The doldrums are producing their fair share of nail biting situations, not only for the sailors on board their boats as they ride the edge of hair raising squalls, but for us armchair sailors as we watch the position charts.
Overnight Emma Richards on Pindar pulled to within one mile of Thierry Dubois on Solidaires, and this morning she is statistically dead even. The positions, however, need some explaining. If you have been following the distance to finish numbers carefully you will see that the lead boats knocked an extra hundred miles off their trip to Cape Town in just a few hours. The reason for this should be explained. Because Cape Town is almost due south of Torbay, you cannot calculate a distance to go based upon a straight line. It's obvious that the boats have to sail around the African coast, so the race organizers have placed a number of waypoints along the track, and the distance to finish is calculated by adding the distance to the nearest waypoint, to the rest of the trip.
Until yesterday evening the closest waypoint was a hundred miles to the southwest of the lead boats. Thierry Dubois gybed to the east (away from the waypoint) and by doing so it appeared as if Emma had pulled into second place. In fact using that waypoint she was 34 miles ahead of Dubois. This morning race operations changed waypoint to one due south of the yachts, on the latitude of Rio de Janeiro. Using the new waypoint, Emma is behind Solidaires by 13 miles. With well over 4000 miles to go to the finish, the two yachts are in a statistical tie, and both yachts are steadily closing the gap on Bobst Group/Armor Lux. Bernard Stamm must be looking over his shoulder every two seconds.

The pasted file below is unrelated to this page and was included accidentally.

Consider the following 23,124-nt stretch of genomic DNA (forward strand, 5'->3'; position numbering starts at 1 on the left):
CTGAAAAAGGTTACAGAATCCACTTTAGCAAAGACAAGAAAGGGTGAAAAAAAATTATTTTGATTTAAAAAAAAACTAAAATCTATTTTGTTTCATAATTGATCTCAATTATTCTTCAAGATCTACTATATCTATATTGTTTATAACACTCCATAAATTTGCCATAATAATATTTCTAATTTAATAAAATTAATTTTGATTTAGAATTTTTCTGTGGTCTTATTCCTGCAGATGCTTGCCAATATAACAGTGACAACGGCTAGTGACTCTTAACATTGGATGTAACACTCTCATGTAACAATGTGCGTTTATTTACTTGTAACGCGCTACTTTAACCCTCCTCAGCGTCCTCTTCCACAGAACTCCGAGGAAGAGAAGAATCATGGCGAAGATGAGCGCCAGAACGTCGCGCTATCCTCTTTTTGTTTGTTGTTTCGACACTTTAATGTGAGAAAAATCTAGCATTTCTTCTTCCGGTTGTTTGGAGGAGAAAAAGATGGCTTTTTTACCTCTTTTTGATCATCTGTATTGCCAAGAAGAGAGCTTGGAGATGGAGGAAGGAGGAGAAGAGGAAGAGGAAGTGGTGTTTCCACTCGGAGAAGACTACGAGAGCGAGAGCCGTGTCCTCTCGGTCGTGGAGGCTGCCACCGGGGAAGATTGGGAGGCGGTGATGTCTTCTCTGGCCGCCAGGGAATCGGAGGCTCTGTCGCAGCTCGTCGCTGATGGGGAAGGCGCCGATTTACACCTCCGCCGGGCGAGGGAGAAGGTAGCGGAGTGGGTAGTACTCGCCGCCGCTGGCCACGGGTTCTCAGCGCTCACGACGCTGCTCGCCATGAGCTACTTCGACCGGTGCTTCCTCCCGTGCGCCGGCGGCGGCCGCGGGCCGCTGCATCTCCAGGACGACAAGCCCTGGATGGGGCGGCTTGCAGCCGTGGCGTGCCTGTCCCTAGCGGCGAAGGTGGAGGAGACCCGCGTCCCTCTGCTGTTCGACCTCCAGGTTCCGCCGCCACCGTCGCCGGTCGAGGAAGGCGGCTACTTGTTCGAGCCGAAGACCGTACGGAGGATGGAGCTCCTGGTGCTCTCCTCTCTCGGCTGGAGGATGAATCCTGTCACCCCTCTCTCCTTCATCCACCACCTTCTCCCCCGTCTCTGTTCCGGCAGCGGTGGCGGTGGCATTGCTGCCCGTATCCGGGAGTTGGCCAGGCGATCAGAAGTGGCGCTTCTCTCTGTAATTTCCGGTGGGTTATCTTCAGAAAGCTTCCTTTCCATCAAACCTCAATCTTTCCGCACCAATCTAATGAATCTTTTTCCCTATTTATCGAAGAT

Further to the north Tim Kent on Everest Horizontal has regained second place in Class 2 from Derek Hatfield on Spirit of Canada. For a while his easterly position was paying huge dividends, but then the wind died and Kent was left wondering if the weather maps had lied. He took a bold move, forsaking his easterly position by heading southwest to consolidate with the rest of his class, and in doing so sailed back into the breeze. His longer waterline didn't hurt his performance, and by daybreak this morning he was back in second.
While most of Class 2, with the exception of John Dennis on Bayer Ascensia, who seems to find his own private light spots, are locked in a close race, Brad van Liew on Tommy Hilfiger freedom America is streaking out in front and extending his lead with each position report. This is much the same as Bernard Stamm was doing at the front of Class 1, so it will be interesting to see if Brad manages to avoid giving it all back once he reaches the doldrums. They are a long way off yet and a lot can happen.
In the next 24 hours the Class 1 boats, with the exception perhaps, of Graham Dalton on Hexagon, should be through the doldrums in into the trade winds of the southern hemisphere. Dalton has opted for a westerly position having spied a wind corridor to the west which he hopes will get him back in touch with the leaders. Sometime in the next day Bernard Stamm will cross the equator and become the first boat to enter the other side of the world. We should not forget Bruce Schwab on Ocean Planet who started late from England and stopped in Bayona with the Class 2 boats. Bruce left Spain a day after his Class 2 friends and has slowly made his way through the fleet. He is now ahead of all the Class 2 boats with the exception of Tommy Hilfiger Freedom America.
Positions at 0600, 29/10/2002